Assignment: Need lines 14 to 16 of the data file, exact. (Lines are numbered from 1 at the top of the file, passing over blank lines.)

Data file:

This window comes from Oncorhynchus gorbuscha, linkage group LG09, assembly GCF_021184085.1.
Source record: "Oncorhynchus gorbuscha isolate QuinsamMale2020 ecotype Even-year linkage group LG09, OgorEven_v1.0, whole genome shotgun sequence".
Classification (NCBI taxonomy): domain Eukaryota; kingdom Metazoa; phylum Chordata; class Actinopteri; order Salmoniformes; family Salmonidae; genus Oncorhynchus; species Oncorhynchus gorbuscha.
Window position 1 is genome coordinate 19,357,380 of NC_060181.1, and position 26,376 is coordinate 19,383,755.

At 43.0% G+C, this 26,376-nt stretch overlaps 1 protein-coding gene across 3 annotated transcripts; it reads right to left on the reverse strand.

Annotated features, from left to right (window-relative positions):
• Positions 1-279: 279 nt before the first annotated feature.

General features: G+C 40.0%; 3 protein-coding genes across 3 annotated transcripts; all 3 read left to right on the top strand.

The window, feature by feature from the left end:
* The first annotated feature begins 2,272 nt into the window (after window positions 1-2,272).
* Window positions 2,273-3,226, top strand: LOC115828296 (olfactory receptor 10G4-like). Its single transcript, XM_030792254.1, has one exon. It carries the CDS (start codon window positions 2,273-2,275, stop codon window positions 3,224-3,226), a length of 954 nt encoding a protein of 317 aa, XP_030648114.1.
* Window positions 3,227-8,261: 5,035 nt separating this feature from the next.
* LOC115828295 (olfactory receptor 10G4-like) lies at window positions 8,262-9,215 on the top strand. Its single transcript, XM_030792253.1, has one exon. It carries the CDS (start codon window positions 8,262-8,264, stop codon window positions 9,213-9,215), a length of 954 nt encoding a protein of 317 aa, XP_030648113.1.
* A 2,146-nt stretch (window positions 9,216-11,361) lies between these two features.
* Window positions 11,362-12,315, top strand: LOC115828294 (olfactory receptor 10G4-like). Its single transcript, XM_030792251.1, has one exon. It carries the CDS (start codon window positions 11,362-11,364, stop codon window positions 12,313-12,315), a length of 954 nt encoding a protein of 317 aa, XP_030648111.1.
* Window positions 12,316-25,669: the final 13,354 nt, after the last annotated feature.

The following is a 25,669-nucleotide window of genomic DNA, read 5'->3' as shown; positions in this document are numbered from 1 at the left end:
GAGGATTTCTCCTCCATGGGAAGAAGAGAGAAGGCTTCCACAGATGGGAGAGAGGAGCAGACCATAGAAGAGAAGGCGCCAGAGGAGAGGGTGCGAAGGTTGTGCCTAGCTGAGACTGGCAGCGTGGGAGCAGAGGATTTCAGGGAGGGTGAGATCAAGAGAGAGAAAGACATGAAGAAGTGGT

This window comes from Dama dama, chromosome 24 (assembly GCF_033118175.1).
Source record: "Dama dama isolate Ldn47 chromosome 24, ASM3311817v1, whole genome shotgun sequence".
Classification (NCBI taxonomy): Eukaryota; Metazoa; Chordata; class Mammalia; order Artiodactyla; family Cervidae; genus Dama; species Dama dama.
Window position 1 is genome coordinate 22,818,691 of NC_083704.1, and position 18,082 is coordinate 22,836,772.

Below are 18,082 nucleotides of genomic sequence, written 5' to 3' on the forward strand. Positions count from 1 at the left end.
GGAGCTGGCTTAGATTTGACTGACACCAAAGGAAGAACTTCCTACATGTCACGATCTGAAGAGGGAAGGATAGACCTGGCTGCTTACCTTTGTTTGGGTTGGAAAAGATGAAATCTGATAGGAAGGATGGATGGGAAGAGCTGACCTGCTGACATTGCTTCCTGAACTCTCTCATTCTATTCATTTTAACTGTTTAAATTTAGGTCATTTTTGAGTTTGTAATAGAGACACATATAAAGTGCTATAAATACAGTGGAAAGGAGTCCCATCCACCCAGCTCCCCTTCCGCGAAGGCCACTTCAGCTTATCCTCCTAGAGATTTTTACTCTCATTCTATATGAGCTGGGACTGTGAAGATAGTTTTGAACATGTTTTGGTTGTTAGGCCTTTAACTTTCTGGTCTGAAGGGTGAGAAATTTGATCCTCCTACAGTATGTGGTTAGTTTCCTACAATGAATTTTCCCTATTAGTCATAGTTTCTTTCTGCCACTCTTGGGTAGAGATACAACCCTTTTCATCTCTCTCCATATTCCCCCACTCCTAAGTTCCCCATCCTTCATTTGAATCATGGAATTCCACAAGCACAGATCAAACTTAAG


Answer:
* A 2,146-nt stretch (window positions 9,216-11,361) lies between these two features.
* Window positions 11,362-12,315, top strand: LOC115828294 (olfactory receptor 10G4-like). Its single transcript, XM_030792251.1, has one exon. It carries the CDS (start codon window positions 11,362-11,364, stop codon window positions 12,313-12,315), a length of 954 nt encoding a protein of 317 aa, XP_030648111.1.
* Window positions 12,316-25,669: the final 13,354 nt, after the last annotated feature.